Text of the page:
The Upside: Hard times -- the sex industry and the recession

You know the old saying: "As porn goes, so goes the nation." Okay, I made it up, but it's true. Our nation's latest economic bellwether is the sex industry.

You see, once I learned that the global recession had put Czech hookers out of work, I began to wonder whether our home-grown American hookers have also given new meaning to the phrase "massive layoffs."
It's not easy finding sex workers to interview. Indeed, upon calling several Los Angeles-based escort services, I was shocked at the shabby customer service I received. But I did hear from many in what I think of as the sexertainment industry – porn sites, gentlemen's clubs, sex toy companies. Because those people hire publicists. And their business is -- pardon the pun -- on the rise.

Take Red Light Center: a virtual world, like Second Life, but with rampant cybersex. Begun in 2004, Red Light Center's membership has grown during the recession, doubling each year for the past two years. Founder Brian Shuster reports that some members now earn up to ten thousand a month -- in real-world money -- as virtual avatar prostitutes. Which means it's entirely possible that some socially awkward, dubiously hygienic computer geek living in his parents' basement is getting rich as a cartoon call girl.

"The holodeck is the future of the internet," Shuster says. "As soon as the web transforms to 3D, we've got The Matrix."

So why is his business up in a downturn? Shuster points to the pastime's relative affordability. Admission to Night Candy, a virtual gentlemen's club, is just 80 cents. A lap dance is only 50 cents and -- since this isn't the real world -- the drinks and drugs are free.

Compare that to the cost of a night out at the newly reopened Scores in Manhattan: admission on weekends is $30, and a real private dance will set you back 20 bucks. The management of Scores has gambled on opening a high-end gentlemen's club during a recession on the theory that the jet set may not be buying jets, but they can still afford a night out. Given that a similar outfit, the New York-based Hustler Club, says it has barely felt the effects of the down economy, the decision may prove prescient.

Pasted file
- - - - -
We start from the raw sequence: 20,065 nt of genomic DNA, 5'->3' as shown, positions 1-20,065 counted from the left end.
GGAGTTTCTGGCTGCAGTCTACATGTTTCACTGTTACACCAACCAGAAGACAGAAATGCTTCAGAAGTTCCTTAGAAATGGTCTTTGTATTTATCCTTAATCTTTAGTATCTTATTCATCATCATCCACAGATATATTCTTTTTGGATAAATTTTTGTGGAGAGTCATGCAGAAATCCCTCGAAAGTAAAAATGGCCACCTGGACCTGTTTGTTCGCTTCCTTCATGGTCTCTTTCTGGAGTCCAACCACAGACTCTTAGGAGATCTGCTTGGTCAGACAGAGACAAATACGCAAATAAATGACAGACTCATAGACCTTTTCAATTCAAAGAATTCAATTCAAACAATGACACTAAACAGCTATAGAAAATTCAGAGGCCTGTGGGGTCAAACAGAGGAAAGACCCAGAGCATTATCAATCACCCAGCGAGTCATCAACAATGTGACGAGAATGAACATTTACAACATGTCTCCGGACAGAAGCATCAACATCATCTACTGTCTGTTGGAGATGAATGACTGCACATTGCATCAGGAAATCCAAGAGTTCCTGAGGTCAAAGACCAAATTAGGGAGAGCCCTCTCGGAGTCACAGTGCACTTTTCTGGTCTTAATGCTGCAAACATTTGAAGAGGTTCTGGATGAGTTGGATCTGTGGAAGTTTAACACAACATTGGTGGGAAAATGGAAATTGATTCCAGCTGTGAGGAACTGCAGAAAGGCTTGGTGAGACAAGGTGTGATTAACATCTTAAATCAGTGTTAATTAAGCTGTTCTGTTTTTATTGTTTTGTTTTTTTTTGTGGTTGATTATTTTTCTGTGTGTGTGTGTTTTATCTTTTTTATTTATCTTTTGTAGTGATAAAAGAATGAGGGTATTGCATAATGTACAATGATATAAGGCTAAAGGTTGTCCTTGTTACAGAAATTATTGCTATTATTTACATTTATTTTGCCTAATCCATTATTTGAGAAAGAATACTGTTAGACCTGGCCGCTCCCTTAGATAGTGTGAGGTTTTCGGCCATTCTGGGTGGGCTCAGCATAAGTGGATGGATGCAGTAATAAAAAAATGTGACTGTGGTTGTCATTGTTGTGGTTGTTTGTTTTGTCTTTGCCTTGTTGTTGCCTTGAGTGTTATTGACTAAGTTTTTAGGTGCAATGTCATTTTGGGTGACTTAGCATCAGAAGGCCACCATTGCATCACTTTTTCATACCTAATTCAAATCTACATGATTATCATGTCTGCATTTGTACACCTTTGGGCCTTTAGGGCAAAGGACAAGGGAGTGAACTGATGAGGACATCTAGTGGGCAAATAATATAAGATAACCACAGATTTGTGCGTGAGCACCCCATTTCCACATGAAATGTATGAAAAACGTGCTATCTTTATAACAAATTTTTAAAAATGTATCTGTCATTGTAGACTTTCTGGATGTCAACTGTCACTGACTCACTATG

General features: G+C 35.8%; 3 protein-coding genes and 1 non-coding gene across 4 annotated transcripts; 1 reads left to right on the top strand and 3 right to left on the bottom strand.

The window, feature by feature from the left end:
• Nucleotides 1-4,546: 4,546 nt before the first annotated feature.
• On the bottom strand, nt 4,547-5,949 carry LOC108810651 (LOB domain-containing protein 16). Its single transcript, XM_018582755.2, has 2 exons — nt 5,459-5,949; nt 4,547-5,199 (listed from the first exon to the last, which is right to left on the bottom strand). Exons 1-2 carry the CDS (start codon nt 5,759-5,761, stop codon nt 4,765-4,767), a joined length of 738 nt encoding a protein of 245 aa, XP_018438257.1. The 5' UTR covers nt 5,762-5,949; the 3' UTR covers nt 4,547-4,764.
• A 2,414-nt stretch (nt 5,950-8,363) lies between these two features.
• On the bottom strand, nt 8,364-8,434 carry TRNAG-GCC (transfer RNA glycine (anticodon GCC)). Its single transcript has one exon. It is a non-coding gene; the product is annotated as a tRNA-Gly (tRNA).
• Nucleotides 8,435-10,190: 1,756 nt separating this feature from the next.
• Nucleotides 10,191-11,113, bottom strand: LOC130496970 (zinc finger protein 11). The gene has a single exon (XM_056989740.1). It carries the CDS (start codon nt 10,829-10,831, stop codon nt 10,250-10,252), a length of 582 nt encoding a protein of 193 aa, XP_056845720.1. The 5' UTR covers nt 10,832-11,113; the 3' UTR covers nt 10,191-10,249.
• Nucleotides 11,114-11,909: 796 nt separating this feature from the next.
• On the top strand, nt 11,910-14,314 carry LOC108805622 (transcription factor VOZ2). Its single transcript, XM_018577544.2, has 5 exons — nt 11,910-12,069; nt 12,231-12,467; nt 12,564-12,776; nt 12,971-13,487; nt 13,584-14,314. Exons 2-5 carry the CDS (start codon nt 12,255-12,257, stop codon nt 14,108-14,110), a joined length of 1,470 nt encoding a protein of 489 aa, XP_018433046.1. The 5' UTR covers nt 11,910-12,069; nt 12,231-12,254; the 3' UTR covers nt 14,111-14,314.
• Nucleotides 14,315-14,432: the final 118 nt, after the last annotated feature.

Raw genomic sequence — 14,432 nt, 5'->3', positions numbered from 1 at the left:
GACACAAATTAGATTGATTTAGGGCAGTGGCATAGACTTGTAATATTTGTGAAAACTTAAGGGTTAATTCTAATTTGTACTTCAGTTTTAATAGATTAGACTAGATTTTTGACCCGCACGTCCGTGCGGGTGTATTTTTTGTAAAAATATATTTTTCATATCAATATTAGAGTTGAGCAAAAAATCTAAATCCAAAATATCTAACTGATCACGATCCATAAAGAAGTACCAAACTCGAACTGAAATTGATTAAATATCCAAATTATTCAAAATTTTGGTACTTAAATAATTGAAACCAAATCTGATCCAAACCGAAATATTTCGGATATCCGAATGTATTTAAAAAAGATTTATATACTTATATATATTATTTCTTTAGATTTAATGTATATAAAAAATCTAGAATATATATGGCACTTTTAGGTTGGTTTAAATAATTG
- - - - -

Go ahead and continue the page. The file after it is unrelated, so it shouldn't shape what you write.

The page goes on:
Meanwhile, sex toys have gone mainstream enough that pioneer adult businesses like Good Vibrations now face stiff competition from Amazon, of all places. ("Customers who bought the Kindle also bought Astroglide Strawberry Lube.")

So why are these segments of the sex industry thriving while DVD sales and rentals of porn are down by as much as 40%?

The answer says less about the recession and more about the emerging New Economy. What separates successful sexertainment ventures from your dad's bowm-chicka-bowm-bowm-music porn is its interactivity. As with the rest of the entertainment industry -- books, music, and video -- passive participation is becoming passé. Which is why the only thing on the internet more popular than porn is social networking.

Those who disdain virtual reality as inferior to actual reality are no different from the 18th-century moralists who condemned the escapism of reading novels. Sure, interactive games aren't as satisfying as real life -- but they've captured the public's imagination in a way that books, film and TV cannot. (Why read or watch The Lord of the Rings when you can be in EverQuest?)

Smart sex businesses understand this and are investing in emerging strategies. One business, Pink Visual, lets you download porn to your iPhone. It's only a matter of time before an enterprising entrepreneur figures out how to set a cell phone to vibrator instead of vibrate.

And anyone concerned about the state of human interaction can see that people are still investing in real-life encounters. Tickets are selling out -- at hundreds of dollars apiece -- for San Francisco's 30th Annual Exotic Erotic Ball, "a celebration of flesh, fetish and fantasy" featuring Pricasso, an artist who paints with his penis. Because some things still need to be experienced in this dimension.

So forget Wall Street versus Main Street. The answers to the economy lie in the Red Light District.

No one recognizes this better than Seth Steele, owner of Diamond Companions, the one escort service that actually returned my call. Serving 17 cities nationwide, Steele's business provides a surprisingly accurate barometer of the national economy. (Steele has hired a number of former real-estate agents as escorts.) And while Steele's clients in the financial and auto industries have "all but disappeared," he says, he credits the surge in virtual entertainment as the reason he had to triple his staff at last month's Comic Con in San Diego.

And even though business is still down overall, guess which city has bucked the national trend, with a 30 percent increase in escorts in the past year? None other than Washington, D.C.

Which can only mean that recovery's on the way. And that, my friends, is The Upside.

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